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If a quantity grows exponentially, the time it takes for the quantity to double remains constant. In other words, it takes the same amount of time for a population of bacteria to grow from $100$ to $200$ bacteria as it does to grow from $\mathrm{10,000}$ to $\mathrm{20,000}$ bacteria. This time is called the doubling time. To calculate the doubling time, we want to know when the quantity reaches twice its original size. So we have
If a quantity grows exponentially, the doubling time is the amount of time it takes the quantity to double. It is given by
Assume a population of fish grows exponentially. A pond is stocked initially with $500$ fish. After $6$ months, there are $1000$ fish in the pond. The owner will allow his friends and neighbors to fish on his pond after the fish population reaches $\mathrm{10,000}.$ When will the owner’s friends be allowed to fish?
We know it takes the population of fish $6$ months to double in size. So, if t represents time in months, by the doubling-time formula, we have $6=\left(\text{ln}\phantom{\rule{0.2em}{0ex}}2\right)\text{/}k.$ Then, $k=\left(\text{ln}\phantom{\rule{0.2em}{0ex}}2\right)\text{/}6.$ Thus, the population is given by $y=500{e}^{\left(\left(\text{ln}\phantom{\rule{0.2em}{0ex}}2\right)\text{/}6\right)t}.$ To figure out when the population reaches $\mathrm{10,000}$ fish, we must solve the following equation:
The owner’s friends have to wait $25.93$ months (a little more than $2$ years) to fish in the pond.
Suppose it takes $9$ months for the fish population in [link] to reach $1000$ fish. Under these circumstances, how long do the owner’s friends have to wait?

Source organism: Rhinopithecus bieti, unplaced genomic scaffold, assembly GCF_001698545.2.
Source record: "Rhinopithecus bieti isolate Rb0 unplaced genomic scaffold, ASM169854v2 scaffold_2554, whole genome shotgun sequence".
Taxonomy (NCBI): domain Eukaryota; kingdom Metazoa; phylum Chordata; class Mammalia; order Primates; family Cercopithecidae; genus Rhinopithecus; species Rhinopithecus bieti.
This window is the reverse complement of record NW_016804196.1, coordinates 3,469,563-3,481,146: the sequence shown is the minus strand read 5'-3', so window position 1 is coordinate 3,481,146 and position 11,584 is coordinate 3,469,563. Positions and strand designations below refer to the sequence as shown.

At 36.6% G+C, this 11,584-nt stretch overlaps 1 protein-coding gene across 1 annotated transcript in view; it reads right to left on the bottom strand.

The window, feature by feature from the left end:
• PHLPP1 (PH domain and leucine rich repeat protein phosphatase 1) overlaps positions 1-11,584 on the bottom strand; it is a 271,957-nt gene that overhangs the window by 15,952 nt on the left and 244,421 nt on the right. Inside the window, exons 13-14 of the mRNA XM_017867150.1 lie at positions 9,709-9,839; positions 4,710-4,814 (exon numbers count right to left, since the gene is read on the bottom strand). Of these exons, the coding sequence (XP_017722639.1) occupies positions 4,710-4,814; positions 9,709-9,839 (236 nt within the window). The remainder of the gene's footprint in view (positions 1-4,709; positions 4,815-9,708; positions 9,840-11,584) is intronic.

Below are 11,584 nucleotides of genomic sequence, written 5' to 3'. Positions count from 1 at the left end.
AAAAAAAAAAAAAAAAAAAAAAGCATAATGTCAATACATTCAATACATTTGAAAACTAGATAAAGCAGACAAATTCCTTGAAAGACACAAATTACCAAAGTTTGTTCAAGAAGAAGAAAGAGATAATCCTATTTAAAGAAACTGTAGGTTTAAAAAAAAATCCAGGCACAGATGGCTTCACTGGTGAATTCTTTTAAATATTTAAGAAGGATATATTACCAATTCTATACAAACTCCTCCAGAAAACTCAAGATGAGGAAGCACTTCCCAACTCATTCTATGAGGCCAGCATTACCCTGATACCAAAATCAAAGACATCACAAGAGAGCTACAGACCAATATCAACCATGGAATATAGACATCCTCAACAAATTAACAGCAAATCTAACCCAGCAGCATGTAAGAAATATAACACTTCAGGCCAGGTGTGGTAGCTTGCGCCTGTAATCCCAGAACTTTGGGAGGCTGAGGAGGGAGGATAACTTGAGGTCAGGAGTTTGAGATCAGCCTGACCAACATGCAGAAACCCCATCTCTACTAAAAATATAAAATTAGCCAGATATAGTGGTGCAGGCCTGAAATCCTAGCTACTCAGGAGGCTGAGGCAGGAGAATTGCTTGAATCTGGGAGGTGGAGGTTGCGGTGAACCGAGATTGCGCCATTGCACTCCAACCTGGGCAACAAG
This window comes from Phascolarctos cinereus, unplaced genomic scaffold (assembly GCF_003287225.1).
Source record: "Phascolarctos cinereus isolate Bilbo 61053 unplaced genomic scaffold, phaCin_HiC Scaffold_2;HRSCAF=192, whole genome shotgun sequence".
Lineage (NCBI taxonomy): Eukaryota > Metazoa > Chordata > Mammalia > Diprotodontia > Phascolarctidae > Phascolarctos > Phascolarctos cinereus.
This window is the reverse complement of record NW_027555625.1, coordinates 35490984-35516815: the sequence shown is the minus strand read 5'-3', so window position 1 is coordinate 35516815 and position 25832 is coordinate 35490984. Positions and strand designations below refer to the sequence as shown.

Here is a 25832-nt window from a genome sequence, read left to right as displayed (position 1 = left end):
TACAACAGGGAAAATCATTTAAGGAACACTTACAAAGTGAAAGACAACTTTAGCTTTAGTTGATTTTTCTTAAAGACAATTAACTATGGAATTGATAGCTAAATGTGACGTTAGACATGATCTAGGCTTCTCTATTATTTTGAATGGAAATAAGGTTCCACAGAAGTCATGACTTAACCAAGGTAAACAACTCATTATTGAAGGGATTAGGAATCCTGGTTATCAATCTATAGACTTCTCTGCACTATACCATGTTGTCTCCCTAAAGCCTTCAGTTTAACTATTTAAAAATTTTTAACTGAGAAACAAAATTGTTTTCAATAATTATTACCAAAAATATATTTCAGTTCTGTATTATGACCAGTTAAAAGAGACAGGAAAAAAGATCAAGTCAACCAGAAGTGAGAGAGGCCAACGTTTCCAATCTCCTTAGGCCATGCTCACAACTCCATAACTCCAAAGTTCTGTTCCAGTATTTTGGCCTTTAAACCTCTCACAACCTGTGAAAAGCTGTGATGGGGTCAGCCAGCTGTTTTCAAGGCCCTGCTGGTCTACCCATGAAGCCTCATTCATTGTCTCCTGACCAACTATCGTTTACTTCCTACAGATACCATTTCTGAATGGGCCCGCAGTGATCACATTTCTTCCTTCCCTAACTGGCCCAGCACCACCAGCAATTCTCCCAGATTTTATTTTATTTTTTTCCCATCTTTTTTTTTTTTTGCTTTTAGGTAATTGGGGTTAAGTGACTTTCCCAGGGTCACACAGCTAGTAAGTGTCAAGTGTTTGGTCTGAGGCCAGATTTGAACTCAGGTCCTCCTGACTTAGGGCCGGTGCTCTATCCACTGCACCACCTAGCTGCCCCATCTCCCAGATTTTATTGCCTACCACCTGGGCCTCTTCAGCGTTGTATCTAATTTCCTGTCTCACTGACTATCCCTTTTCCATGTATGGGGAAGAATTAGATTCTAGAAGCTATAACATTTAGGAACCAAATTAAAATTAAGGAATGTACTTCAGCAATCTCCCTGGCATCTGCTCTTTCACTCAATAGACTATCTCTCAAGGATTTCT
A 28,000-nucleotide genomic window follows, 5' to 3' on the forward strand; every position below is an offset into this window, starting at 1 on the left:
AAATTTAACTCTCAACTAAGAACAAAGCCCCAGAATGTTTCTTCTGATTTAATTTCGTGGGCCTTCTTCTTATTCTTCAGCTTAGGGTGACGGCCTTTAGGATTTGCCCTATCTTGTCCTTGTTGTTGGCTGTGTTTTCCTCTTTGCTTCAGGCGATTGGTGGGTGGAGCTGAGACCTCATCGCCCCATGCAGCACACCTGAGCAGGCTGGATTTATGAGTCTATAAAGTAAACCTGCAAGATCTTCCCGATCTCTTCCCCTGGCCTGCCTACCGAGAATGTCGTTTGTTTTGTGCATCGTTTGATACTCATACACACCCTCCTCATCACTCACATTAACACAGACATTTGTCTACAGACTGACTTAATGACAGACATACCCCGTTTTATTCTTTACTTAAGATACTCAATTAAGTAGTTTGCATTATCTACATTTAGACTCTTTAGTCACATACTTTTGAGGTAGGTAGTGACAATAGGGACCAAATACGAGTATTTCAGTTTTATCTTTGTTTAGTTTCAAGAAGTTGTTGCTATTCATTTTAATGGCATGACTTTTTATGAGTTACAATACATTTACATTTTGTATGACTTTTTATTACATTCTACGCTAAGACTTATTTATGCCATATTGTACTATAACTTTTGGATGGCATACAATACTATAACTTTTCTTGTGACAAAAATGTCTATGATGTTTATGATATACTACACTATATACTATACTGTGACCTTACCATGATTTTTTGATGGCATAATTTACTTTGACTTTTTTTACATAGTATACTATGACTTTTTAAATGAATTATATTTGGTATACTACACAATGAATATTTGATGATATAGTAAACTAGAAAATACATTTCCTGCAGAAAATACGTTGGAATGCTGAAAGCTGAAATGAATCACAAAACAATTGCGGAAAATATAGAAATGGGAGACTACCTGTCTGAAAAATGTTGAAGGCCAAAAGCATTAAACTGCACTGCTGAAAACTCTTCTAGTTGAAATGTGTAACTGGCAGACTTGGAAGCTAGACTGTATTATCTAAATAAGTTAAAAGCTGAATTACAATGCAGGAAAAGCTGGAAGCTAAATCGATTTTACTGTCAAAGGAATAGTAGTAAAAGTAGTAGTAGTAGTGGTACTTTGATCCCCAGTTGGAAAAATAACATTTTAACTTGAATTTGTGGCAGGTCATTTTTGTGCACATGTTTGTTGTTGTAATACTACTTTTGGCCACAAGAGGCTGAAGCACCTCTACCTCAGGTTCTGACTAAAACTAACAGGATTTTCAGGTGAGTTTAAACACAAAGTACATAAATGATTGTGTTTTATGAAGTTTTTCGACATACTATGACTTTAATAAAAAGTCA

$38.90$ months
Exponential functions can also be used to model populations that shrink (from disease, for example), or chemical compounds that break down over time. We say that such systems exhibit exponential decay, rather than exponential growth. The model is nearly the same, except there is a negative sign in the exponent. Thus, for some positive constant $k,$ we have $y={y}_{0}{e}^{\text{\u2212}kt}.$
As with exponential growth, there is a differential equation associated with exponential decay. We have
Systems that exhibit exponential decay behave according to the model
where ${y}_{0}$ represents the initial state of the system and $k>0$ is a constant, called the decay constant .
The following figure shows a graph of a representative exponential decay function.
Let’s look at a physical application of exponential decay. Newton’s law of cooling says that an object cools at a rate proportional to the difference between the temperature of the object and the temperature of the surroundings. In other words, if $T$ represents the temperature of the object and ${T}_{a}$ represents the ambient temperature in a room, then
Note that this is not quite the right model for exponential decay. We want the derivative to be proportional to the function, and this expression has the additional ${T}_{a}$ term. Fortunately, we can make a change of variables that resolves this issue. Let $y(t)=T(t)-{T}_{a}.$ Then ${y}^{\prime}(t)={T}^{\prime}(t)-0={T}^{\prime}(t),$ and our equation becomes
From our previous work, we know this relationship between y and its derivative leads to exponential decay. Thus,
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